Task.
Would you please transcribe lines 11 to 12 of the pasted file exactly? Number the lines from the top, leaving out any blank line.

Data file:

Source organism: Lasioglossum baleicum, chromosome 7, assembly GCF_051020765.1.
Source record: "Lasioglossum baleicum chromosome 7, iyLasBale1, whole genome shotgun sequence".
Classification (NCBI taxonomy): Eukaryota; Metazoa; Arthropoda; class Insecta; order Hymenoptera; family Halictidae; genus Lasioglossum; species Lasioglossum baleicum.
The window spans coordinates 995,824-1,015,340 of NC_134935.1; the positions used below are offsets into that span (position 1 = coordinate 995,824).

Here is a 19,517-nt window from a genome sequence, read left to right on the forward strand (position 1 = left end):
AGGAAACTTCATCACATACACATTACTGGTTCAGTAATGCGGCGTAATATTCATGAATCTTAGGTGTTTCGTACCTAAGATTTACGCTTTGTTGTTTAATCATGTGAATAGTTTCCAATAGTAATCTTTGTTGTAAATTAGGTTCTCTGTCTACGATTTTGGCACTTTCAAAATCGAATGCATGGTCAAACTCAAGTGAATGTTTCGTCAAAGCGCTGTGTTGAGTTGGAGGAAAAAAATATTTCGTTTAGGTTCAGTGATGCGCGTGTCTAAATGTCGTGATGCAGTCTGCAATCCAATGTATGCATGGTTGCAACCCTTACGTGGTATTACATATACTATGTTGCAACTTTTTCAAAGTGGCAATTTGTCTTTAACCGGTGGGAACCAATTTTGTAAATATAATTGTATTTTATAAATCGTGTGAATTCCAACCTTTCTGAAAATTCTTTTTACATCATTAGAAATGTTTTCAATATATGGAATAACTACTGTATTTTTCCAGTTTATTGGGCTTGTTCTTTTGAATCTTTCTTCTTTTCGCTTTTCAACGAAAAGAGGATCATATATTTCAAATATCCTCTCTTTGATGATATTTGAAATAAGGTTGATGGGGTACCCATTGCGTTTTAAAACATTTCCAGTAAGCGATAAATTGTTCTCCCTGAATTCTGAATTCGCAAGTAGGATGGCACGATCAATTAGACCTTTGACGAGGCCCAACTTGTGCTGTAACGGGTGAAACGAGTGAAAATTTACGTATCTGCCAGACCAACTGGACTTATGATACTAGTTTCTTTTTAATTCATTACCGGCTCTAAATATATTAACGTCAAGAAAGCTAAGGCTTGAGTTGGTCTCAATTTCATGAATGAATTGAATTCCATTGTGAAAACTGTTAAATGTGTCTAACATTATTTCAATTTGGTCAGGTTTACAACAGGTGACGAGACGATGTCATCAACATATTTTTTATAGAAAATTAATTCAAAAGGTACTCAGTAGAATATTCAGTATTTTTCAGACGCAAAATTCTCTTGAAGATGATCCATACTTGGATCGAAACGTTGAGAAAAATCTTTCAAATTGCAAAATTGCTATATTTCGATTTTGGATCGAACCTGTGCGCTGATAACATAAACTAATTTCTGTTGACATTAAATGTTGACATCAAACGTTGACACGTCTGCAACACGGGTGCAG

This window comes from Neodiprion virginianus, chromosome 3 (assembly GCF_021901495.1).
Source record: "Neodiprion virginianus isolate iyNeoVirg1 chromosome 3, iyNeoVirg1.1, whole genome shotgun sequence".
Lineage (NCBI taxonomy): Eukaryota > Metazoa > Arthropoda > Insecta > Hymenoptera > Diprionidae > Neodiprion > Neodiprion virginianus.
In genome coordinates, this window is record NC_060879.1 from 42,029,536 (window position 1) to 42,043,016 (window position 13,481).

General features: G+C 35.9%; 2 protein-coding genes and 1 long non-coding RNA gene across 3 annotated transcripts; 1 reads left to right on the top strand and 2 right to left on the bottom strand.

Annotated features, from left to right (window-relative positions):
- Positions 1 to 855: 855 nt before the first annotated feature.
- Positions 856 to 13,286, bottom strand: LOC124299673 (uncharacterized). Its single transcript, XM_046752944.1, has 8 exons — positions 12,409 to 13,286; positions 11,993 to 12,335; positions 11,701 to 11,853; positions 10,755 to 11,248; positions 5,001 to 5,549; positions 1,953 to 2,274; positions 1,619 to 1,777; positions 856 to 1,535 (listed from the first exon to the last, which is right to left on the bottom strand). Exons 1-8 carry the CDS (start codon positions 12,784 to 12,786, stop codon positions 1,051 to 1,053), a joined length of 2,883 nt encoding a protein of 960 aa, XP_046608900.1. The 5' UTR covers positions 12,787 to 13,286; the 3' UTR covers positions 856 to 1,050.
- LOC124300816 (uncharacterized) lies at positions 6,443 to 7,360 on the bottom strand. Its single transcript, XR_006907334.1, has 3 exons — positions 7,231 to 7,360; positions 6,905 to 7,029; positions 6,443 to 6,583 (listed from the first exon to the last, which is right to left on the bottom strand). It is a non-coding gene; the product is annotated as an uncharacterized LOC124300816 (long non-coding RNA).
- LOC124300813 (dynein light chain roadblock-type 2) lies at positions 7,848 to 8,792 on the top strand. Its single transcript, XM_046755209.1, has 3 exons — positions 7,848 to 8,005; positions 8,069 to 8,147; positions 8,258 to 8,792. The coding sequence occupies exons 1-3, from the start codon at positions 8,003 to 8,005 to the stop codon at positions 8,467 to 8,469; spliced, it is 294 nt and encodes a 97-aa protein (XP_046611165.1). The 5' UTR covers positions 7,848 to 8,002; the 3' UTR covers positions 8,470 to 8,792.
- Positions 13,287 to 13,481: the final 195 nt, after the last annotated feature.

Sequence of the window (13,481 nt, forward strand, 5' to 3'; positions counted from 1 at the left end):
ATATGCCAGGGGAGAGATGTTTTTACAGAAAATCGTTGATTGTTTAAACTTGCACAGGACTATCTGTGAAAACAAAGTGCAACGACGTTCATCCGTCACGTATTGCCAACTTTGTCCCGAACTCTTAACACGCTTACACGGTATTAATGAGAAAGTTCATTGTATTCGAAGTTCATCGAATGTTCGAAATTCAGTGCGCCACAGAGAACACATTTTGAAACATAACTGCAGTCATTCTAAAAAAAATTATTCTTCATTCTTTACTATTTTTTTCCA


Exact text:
General features: G+C 35.9%; 2 protein-coding genes and 1 long non-coding RNA gene across 3 annotated transcripts; 1 reads left to right on the top strand and 2 right to left on the bottom strand.

Annotated features, from left to right (window-relative positions):